Revisiting the Marquis Daniels trade
Daniels, who spent the last two seasons with Boston on one-year deals, suffered a scary spine injury in early February, essentially ending his 2010-11 campaign. In need of his roster spot, the Celtics traded Daniels to the Sacramento Kings at the deadline in late February, receiving a 2017 second-round pick. That pick is top 55 protected, meaning the Kings would have to be one of the five best teams in basketball in 2016 in order for the Celtics to receive that pick.
So the Celtics got nothing but the roster spot, right? No, they also got a $2.4 million trade exception.
With that, Boston can absorb a contract of similar amount in a trade. On Thursday, the team agreed in principle with the Milwaukee Bucks on a swap that will bring Dooling and his $2.2 million contract to the Celtics in exchange for what will likely be a future second-round pick.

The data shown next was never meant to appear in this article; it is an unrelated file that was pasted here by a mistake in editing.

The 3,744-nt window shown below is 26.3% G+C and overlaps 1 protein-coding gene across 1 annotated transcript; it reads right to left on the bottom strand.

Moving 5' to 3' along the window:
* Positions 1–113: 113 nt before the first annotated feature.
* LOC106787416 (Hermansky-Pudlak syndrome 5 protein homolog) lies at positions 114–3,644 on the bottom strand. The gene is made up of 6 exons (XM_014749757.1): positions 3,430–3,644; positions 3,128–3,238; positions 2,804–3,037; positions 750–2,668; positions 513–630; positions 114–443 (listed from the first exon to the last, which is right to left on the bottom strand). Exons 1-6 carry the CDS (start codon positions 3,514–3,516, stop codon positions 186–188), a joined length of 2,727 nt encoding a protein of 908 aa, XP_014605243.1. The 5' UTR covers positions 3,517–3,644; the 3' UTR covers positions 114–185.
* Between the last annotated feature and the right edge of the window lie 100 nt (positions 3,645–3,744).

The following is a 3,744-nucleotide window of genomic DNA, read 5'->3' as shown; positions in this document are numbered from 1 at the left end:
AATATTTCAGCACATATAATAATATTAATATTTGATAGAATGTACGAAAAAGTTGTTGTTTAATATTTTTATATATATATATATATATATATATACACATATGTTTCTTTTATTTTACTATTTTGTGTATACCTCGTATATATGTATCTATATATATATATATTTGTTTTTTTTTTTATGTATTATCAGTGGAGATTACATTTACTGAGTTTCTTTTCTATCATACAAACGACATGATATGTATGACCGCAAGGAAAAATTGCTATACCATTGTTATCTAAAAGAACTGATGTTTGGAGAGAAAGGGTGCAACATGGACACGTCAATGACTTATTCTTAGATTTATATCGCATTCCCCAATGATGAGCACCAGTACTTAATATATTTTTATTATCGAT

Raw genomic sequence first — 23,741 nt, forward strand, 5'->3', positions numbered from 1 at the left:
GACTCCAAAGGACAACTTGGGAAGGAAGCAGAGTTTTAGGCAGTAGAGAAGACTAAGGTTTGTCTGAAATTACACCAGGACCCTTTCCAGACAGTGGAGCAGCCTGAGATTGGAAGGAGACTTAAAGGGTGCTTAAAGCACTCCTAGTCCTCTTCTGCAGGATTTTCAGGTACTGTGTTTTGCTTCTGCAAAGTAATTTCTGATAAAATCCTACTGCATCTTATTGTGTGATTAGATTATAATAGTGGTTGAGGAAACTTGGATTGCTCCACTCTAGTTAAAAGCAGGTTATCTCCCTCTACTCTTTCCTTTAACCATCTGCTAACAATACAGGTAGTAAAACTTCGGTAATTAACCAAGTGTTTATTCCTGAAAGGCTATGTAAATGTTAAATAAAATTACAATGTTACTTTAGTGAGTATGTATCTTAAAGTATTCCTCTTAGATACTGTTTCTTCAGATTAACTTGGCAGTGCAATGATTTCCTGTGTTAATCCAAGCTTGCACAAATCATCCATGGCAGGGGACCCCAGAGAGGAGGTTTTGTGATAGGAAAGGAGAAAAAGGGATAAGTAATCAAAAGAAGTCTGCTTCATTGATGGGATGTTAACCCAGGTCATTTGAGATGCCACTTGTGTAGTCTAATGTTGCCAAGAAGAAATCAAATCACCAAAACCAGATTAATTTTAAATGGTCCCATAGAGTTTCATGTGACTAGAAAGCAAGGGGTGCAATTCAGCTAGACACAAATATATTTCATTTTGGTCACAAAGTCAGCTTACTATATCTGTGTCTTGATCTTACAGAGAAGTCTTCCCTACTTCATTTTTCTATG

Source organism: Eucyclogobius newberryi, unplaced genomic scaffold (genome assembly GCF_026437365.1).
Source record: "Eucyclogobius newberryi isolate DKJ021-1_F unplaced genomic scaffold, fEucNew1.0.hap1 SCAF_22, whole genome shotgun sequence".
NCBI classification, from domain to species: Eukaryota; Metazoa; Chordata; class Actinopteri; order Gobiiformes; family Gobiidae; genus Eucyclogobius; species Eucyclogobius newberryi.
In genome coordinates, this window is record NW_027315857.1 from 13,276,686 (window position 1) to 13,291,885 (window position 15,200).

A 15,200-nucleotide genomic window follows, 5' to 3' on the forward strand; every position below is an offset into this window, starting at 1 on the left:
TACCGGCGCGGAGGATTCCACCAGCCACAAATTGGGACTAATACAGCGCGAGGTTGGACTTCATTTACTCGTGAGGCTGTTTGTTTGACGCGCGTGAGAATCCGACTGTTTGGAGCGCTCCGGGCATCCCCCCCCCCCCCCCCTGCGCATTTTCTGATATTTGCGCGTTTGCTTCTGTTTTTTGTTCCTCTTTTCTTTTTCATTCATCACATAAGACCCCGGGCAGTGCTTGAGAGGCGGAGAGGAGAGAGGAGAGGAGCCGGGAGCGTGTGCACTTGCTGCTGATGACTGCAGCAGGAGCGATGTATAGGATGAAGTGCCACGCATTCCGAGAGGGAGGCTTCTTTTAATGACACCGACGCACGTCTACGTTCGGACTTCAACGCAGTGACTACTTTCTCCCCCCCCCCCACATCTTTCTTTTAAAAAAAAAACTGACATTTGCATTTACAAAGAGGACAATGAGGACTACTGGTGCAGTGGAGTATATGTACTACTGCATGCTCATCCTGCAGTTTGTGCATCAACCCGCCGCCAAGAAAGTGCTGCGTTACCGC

The irony: The Celtics also plan to re-sign Marquis Daniels to a one-year, minimum contract Friday. In a roundabout way, Boston traded away a player that wasn't going to be able to contribute last year, got a valuable roster spot for the remainder of the season, and now will add a valuable backup guard in Dooling, while Daniels comes back at a discounted rate ready to play again.
As a tax-paying team, the Celtics have only the mini mid-level exception ($3 million) to offer a player this offseason. Beyond a sign-and-trade with players they boast Bird Rights to (Jeff Green, Glen Davis), the team will otherwise be limited to obtaining minimum contract players.
For the record, Boston boasts two other trade exceptions after shipping rookies Luke Harangody and Semih Erden to Cleveland at the deadline last year. It's unlikely they can utilize those quite as shrewdly as they did the Daniels exception.
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